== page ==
Prince in Ivory Tower

“Dad, I will be home soon.” My daughter’s voice was saying said in a cajolingly tone, over the phone. “Give the phone to my son.”

Anshu sulkily grabbed the handset and listened for a while, then disconnected.

Usually I was long gone by this hour for my evening walk. But, the nanny was down with fever and resting. She was not supposed to even come near Anshu, as she could ‘give’ him the bug; so I had to stay and look after Anshu, until his mother returned from her kitty party. Anyway, the rain that was pouring down made a walk impossible!

Anshu was my grandson.

Fat boy

An adorable, but moody child. Roly-poly, a curly mop of hair falling on his forehead, but now his face was a thundercloud of impatience. I knew that a big tantrum was coming.

“Anshu. Shall I put on the TV? That movie of winged creatures?” I tentatively asked.

A decisive shake of the head.

How to distract him, I wondered desperately.

“A computer game?”  I thought that a game on that gadget would please him. I had seen him play games on it.


I could have played cards with him ( and let him win). But I was not not sure if Anshu even had a pack of cards!

“Carrom khelna hai, Anshu?” He looked puzzled. Probably never played this game.  I was relieved, I was actually rather poor at carom.

In truth, the room was strewn with gadgets of all sizes, shapes and capabilities, but which failed to engage his interest beyond a few hours.  Anshu’s parents bought these at an alarming rate to keep his boredom at bay.

In our day, we stayed out and played so much that that our mother had to screech out our name from the entrance of our tiny home and warn us of dire consequences if we did not show up. And even then, we would trudge in reluctantly. During the holidays, the morning would start with a game of badminton in the yard, the shuttlecock, as sorry-looking thing after repeated battering. This was followed by a game of cricket till the heat made us dizzy ( or a broken window scattered us). Then, carom or chess in someone’s home. Evening were for football . Playing till we could see the ball no more in the dark. Nights were for lolling on the terrace and counting the stars, telling ghost stories or whispering secrets.IMG_0480

Anshu never stepped out to play anywhere in the open. He would sometimes have friends who came over to play, but with a prior appointment and each of them would be tagged by a nanny, who watched over her respective “baba” or “baby” with the diligence due to the Kohinoor diamond.

My grandson was a healthy child, but according to his nanny, everything, from the food he ate to the water of his swimming pool was scrutinised and agonised over.  He had an hour of different classes everyday-Music Class, Gym Class-whatever that was and some more. Teachers and coaches were perpetually trooping in and out.

Long ago, I had decided to not interfere with my grandchildren’s upbringing, but today something moved within me, as I watched Anshu staring longingly at the terrace.  It was raining heavily outside. He seemed fascinated by the play of the water raining down…the little rivulets after they hit the glass.



“Has this child ever played on the wet grass?” I wondered. “Has he ever felt the rain on his face?”  The penthouse apartment was centrally airconditioned, with the windows completely closed. Even his school was supposedly airconditioned.

On impulse, I jiggled with the latch and opened the door. A gust of wind blew in a few drops of rain and peppered the child’s face. Anshu gurgled with joy, revealing the little energetic boy that he could be. He cupped a hand to collect the raindrops. Anshu and I stood there together for a while, savouring the experience. Anshu, feeling the thrill of the rain and I, the satisfaction of having given him some real pleasure.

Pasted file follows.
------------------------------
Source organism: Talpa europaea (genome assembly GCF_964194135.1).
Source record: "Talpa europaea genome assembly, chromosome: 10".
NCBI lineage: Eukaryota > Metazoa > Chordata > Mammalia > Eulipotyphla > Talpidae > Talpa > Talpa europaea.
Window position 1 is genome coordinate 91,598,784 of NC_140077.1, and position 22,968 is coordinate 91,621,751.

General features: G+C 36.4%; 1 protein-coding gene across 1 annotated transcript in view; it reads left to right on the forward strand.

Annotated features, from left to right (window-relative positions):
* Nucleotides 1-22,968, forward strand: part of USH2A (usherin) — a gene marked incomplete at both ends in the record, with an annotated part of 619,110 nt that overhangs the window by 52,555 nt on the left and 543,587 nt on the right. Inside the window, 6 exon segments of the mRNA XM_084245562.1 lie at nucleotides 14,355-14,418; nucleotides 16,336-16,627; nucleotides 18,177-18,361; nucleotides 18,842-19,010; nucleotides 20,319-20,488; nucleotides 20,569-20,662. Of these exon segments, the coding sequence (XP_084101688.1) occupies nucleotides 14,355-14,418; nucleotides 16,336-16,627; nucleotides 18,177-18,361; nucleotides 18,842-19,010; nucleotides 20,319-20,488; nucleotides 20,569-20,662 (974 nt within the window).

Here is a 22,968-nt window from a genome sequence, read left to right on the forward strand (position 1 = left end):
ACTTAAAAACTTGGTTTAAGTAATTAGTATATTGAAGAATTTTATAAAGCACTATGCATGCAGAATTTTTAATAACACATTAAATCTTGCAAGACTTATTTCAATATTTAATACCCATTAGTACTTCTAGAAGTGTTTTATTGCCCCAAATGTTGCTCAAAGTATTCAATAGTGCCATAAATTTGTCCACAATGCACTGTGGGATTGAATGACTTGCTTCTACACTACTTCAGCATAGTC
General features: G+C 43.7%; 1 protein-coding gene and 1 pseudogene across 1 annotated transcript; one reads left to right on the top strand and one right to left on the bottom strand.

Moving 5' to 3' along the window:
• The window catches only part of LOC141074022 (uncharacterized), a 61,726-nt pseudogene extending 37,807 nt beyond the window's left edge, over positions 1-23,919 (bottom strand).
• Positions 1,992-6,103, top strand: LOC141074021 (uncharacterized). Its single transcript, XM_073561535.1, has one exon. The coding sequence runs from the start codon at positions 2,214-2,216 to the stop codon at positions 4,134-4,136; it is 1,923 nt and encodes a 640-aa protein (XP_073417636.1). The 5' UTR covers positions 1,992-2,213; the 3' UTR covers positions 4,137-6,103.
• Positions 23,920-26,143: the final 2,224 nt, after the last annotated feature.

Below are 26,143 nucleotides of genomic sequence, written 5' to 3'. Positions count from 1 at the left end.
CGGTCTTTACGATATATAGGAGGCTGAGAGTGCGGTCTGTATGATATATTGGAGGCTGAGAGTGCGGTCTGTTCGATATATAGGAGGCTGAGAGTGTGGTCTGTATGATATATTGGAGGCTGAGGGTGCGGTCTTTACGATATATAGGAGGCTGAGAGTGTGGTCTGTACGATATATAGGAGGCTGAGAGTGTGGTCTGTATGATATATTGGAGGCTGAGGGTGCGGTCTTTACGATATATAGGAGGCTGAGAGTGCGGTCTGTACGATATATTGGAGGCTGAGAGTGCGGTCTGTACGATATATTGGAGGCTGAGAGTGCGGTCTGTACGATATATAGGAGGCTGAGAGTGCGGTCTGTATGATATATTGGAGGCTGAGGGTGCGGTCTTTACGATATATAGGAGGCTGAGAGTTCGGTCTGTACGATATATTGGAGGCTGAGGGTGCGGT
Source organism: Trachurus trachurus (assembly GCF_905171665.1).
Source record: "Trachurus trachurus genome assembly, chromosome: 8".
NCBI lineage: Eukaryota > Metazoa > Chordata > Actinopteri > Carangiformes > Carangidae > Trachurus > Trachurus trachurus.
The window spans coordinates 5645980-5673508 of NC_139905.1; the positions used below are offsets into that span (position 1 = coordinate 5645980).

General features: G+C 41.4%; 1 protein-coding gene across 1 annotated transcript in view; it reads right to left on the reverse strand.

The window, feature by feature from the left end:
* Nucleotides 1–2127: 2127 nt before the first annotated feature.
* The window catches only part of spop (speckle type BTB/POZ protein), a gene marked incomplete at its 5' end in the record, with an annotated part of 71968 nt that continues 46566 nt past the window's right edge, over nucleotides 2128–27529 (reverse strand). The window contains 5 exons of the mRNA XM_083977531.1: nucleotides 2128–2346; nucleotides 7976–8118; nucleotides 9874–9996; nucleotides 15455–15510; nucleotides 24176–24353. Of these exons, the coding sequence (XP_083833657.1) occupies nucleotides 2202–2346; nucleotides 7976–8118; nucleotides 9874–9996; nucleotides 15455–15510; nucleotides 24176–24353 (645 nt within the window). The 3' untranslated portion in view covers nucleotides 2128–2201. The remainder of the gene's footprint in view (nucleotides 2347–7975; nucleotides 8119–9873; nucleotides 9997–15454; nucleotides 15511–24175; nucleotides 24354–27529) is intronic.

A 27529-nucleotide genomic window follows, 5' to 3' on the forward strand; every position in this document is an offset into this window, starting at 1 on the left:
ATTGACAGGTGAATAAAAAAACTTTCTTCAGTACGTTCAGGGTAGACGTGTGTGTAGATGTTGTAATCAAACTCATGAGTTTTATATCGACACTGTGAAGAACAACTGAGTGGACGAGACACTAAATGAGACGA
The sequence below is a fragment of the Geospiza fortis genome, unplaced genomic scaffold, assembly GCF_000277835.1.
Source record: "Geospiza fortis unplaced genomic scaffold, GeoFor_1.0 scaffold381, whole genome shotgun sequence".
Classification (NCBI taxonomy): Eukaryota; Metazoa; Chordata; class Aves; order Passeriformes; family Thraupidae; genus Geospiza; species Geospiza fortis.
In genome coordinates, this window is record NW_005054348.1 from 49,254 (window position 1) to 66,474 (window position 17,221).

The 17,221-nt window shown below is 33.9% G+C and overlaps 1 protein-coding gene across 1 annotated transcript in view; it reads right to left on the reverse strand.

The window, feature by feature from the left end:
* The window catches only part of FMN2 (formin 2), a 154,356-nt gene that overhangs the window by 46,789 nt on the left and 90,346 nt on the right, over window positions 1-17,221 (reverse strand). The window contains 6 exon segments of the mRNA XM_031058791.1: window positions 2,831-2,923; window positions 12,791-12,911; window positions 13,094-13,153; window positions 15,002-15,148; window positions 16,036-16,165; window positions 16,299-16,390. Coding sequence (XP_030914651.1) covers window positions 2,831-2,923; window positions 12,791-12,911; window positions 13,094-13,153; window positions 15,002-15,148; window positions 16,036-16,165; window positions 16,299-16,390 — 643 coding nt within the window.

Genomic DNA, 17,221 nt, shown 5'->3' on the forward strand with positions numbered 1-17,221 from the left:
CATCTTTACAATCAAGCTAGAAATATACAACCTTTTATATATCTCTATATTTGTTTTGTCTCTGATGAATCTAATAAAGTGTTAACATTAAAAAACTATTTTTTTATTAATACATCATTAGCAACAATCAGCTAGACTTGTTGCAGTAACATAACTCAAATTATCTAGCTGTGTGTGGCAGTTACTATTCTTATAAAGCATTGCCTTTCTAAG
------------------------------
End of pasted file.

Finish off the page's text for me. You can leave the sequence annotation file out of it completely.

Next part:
A screech behind us. “Anshu will fall ill!”

My daughter stood there, a heap of shopping bags at her feet.

A change came over Anshu. From a broad smile of welcome for his mother, he suddenly grew sullen.

“Off for a hot bath, Anshu.” She said.

I sighed. I knew that I was in her bad books, but what the hell! That kid needed to breathe and play and feel, I thought.

The rain had stopped. I stepped out for a walk, trying to postpone the earful that I would surely get from my daughter.

A chawl that was nearby had its entrance dotted with shallow puddles.

As I neared, I caught sight of some children launching paper boats in the puddles, shouting gleefully.

A completely drenched kid ran up and gave his exasperated mother a hug.

“Aai, my boat won the race.”

He continued, “And…a cockroach was struggling to get out of the water. I rescued it on a piece of paper and carried it to a dry place.”

Such joy with so little!

I surveyed the radiant face. And thought, Anshu had so much, but the simple pleasures of childhood and the innocent joy of doing silly things. Would he ever have them?

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ALL MY BAGS ARE PACKED- a mother’s view of her empty nest chanpipat

After years of school schedules, snack-boxes and car-pools, what happened to me when my only child left home for further studies? The story (in short!) of my journey (long) to adjusting to this new way of living.

An excerpt-

All morning, John Denver had become a ear-worm in my head, humming the same soulful number, “All my bags are packed, I am ready to go…… I am leaving on a jet plane”

The reason for this particular song popping out of my mental juke-box was quite evident. After eighteen years of enduring our parenting, our son was leaving home to study in a different city.  


Inspired by my own experience as an “Empty Nester”

Published on a site for Asian women. here’s the Link